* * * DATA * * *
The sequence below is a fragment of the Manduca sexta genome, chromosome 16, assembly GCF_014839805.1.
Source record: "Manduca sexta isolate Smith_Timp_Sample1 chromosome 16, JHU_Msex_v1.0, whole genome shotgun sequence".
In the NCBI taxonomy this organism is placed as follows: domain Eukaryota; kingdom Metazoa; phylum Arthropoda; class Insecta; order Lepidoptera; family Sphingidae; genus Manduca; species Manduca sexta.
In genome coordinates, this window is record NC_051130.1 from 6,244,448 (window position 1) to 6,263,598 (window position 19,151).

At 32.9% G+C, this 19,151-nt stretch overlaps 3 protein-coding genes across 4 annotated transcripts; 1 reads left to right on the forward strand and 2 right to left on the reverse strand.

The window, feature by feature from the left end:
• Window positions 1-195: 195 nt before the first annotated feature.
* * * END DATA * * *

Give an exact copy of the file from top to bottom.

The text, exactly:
The sequence below is a fragment of the Manduca sexta genome, chromosome 16, assembly GCF_014839805.1.
Source record: "Manduca sexta isolate Smith_Timp_Sample1 chromosome 16, JHU_Msex_v1.0, whole genome shotgun sequence".
In the NCBI taxonomy this organism is placed as follows: domain Eukaryota; kingdom Metazoa; phylum Arthropoda; class Insecta; order Lepidoptera; family Sphingidae; genus Manduca; species Manduca sexta.
In genome coordinates, this window is record NC_051130.1 from 6,244,448 (window position 1) to 6,263,598 (window position 19,151).

At 32.9% G+C, this 19,151-nt stretch overlaps 3 protein-coding genes across 4 annotated transcripts; 1 reads left to right on the forward strand and 2 right to left on the reverse strand.

The window, feature by feature from the left end:
• Window positions 1-195: 195 nt before the first annotated feature.